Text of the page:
I continue to present items from the Covington Journal describing its editors feelings and observations as events quickly unfolded in early spring of 1861.
Here are two other articles from April 20, 1861, in which Samuel Davis (the paper's editor) again seems surprised by the the North's unity, desire and motivation to keep the nation whole. Civil War studies often mention that Lincoln underrated how strong secession sentiment in the South was (or overestimated support for the Union in that region), but Southerners, like in this article, seem to have underestimated their opponent as well. (Of course, this is just after the bombardment of Fort Sumter, when patriotic fervor was at its highest levels in both sections.)
The start of the second paragraph of this first story did prove true, but also note that this article again refers to "weakness" in the government at Washington, which was not the first time this paper used that description about the new administration.It clearly misread the federal government's determination (and ability) to oppose secession.
The United North
Unaccountable as it is, and deplorable as we may regard it, the fact is nevertheless undeniable that the North is at this moment united in support of Lincoln's war policy. - The solemn resolutions of Democratic conventions and the high-sounding declarations of Democratic editors against coercion have alike been scattered as chaff before the wind. - Party lines have been broken down; old questions have been ignored, and the universal sentiment is that Lincoln must be sustained. In the midst of this excitement the reign of terror has been inaugurated and no man dare put in a plea for the South.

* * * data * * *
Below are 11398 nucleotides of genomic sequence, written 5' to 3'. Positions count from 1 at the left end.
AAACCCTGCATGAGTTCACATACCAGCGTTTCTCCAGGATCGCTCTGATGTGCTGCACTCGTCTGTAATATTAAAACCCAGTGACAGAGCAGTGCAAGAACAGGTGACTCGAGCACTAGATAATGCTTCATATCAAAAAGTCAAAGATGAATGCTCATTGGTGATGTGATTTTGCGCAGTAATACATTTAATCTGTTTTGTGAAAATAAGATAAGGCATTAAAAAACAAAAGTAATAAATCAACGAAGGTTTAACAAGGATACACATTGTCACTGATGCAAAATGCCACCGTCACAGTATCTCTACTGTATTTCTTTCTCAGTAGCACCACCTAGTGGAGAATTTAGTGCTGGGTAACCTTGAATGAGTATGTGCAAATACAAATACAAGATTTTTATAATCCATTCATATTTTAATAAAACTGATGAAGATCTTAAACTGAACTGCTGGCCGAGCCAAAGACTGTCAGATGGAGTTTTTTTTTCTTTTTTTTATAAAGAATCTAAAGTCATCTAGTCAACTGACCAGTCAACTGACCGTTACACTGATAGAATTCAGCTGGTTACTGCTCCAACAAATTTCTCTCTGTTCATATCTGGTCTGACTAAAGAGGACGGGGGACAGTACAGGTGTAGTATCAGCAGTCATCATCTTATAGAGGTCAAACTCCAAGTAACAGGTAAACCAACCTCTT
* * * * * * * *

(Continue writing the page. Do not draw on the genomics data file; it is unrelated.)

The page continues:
The excitement is so intense that it cannot last. There must be re-action; but alas! we see no ground to hope that it will be in time, or strong enough, to arrest the bloody purposes of that combination of subtlety, weakness and fanaticism which controls the government at Washington.
The inauguration of Civil War by the Lincoln Administration has fired the Northern heart to a degree never before known since the foundation of the Government. The invitation to make ready to shoot down their brethren of the South is joyously and heartily responded to everywhere in the North. -
Neither the war of '12 against Great Britain, nor the war against Mexico aroused anything like the amount of enthusiasm that now prevails, or called out any such prompt and liberal offers of men and money as are now made in the free States
Of course, the editors mentions "inauguration of Civil War by the Lincoln Administration" with no mention of any Southern responsibility for it, but I found it interesting that his last remark described the Union members as "free" states instead of "Northern" states. Maybe that means nothing, but it stood out to me when I read it.
I'm not really sure how to approach this idea that popped into my head today, but it seems like a good idea or question to mention here ...
Having completed the two essays in Why the Civil War Came that deal with what they called the failure of the American political system, I h...
On this anniversary of perhaps the most famous and most often memorized speech in American history, I was thinking about the Gettysburg Addr...